The works by Vita Buivid can be attributed to the photo-based art. But every time the artist manages to expand the borders of the genre. In her artworks the aesthetics is united with the expressive and unfinished «democratic» photography. But this form is filled with deep content of different levels of perception. Each series by Buivid is a social and cultural narrative, revealing details of the bohemian lifestyle, family conflicts, personal experiences, which turns into a large-scale research, able to move the audience from the emotional experience to existential. Buivid is often referred to the feminists. It is rather untrue, as her interests can hardly be exhausted in such an unambiguous definition. Nevertheless, the collision of the male and female views is typical for the artist’s oeuvre. It alternately takes either the ironic or the dramatic shade. The recent projects become a reflection of the time, warning or responding to different historical and political events in the country. The author’s creative evolution can be seen in more than 30 projects. Viewers can notice the analysis of human manifestations in fullness and ambiguity in each of them.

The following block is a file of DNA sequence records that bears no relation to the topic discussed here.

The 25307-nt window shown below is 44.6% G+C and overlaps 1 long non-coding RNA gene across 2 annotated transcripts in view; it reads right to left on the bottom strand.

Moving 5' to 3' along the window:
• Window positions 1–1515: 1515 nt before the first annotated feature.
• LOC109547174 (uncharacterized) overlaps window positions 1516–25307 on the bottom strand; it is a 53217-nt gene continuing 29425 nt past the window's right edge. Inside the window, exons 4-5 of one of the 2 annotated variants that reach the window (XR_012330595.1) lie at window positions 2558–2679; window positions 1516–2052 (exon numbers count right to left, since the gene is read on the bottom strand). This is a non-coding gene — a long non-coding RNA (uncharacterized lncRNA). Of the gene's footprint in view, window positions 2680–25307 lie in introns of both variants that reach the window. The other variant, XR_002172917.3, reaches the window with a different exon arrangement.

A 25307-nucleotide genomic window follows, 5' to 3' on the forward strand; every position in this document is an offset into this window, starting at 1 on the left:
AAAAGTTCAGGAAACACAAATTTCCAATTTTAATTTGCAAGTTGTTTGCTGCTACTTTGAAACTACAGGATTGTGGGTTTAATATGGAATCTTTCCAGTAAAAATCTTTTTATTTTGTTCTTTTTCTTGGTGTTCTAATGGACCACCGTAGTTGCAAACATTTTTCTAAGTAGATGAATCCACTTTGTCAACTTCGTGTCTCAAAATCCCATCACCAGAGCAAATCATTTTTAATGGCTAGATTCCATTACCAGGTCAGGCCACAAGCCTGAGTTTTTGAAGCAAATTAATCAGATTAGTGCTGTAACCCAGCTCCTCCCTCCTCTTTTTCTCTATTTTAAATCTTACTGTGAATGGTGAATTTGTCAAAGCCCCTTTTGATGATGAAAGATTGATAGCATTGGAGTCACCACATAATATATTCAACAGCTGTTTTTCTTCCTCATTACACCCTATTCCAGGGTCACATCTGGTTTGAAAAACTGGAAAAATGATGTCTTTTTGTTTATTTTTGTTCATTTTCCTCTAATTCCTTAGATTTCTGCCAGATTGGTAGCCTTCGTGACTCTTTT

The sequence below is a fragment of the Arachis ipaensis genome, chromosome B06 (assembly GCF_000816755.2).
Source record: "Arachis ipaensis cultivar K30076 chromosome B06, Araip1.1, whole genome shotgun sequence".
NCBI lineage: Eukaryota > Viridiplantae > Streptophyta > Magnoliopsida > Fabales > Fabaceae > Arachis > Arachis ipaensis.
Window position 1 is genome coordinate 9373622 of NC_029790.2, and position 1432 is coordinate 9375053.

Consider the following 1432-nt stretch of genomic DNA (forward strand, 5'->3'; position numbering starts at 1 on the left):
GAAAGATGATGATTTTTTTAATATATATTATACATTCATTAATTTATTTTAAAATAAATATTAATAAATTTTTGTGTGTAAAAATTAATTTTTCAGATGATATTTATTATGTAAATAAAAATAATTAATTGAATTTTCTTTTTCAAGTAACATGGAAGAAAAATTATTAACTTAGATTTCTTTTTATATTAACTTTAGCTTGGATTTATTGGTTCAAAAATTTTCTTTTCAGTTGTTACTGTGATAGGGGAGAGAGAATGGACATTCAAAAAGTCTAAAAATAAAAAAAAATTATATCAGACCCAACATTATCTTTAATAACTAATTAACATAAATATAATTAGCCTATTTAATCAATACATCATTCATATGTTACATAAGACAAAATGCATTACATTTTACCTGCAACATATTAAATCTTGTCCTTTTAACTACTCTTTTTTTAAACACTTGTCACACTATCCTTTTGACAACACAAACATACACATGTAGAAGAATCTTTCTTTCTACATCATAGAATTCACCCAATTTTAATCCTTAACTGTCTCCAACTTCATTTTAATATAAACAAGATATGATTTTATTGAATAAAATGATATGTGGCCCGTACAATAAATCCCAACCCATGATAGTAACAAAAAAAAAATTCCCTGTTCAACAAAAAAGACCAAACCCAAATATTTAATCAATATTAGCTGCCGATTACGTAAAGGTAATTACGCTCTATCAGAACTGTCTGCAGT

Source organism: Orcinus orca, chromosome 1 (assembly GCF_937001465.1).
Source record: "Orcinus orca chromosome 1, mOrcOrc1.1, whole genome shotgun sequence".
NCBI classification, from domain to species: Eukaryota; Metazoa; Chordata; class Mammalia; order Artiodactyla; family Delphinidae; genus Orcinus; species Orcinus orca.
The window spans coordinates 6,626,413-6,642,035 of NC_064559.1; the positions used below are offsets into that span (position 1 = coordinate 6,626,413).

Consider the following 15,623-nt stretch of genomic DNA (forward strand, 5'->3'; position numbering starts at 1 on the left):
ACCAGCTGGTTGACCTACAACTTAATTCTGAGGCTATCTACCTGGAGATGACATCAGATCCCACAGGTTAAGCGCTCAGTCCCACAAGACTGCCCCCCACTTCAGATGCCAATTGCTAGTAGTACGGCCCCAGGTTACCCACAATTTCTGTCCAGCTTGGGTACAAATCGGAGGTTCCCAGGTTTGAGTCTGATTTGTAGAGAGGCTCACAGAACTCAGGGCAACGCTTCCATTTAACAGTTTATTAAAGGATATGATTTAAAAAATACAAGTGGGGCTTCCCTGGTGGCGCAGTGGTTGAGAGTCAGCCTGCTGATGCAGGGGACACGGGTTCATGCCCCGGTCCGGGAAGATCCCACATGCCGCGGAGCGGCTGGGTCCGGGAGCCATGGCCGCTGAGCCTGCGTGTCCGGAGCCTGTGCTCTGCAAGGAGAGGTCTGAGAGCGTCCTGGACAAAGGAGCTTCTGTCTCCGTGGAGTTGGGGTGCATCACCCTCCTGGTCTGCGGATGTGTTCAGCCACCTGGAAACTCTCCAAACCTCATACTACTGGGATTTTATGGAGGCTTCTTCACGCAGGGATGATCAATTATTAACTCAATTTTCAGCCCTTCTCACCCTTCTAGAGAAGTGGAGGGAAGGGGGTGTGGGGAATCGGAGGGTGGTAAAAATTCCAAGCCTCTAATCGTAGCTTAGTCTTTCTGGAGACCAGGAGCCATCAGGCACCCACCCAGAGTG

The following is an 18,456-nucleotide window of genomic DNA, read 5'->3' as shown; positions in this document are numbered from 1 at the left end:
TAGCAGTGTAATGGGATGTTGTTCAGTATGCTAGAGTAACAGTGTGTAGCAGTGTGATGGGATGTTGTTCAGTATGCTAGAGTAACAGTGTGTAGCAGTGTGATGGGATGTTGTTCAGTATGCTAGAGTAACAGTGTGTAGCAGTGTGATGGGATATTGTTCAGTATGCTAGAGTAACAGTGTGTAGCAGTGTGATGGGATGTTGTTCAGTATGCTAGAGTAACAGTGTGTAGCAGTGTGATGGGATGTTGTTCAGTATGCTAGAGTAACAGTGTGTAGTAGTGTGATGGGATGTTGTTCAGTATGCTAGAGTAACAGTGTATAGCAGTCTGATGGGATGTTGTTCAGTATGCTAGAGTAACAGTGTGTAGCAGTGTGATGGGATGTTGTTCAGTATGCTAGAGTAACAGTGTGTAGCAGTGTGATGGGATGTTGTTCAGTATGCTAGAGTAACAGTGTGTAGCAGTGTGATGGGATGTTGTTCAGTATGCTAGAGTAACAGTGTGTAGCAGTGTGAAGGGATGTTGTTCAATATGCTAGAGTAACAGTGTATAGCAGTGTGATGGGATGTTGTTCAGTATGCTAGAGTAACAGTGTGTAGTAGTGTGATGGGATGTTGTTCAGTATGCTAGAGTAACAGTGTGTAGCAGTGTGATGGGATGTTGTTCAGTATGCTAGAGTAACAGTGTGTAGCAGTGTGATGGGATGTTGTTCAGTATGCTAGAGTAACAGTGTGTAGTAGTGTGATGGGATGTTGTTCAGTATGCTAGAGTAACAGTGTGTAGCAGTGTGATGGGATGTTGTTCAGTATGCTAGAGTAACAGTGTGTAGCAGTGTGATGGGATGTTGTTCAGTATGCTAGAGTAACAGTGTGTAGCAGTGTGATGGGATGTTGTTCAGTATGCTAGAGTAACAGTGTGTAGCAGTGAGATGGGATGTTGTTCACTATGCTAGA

About the artist:

Vita Buivid was born in Dnepropetrovsk. She has been occupied with photography from the late 1980s. In 1994, the artist received a grant from the Circ Bureau of Russian Culture in Amsterdam and worked on the project about the influence of Dutch art on Russian culture. Thanks to a grant from the Rutgers University she went to New York City and became interested in fashion photography. After her return to Russia, she spent some time working with fashion magazines. In 2000, she worked in Paris on the project titled «Paris. Red» at the invitation of the City Hall.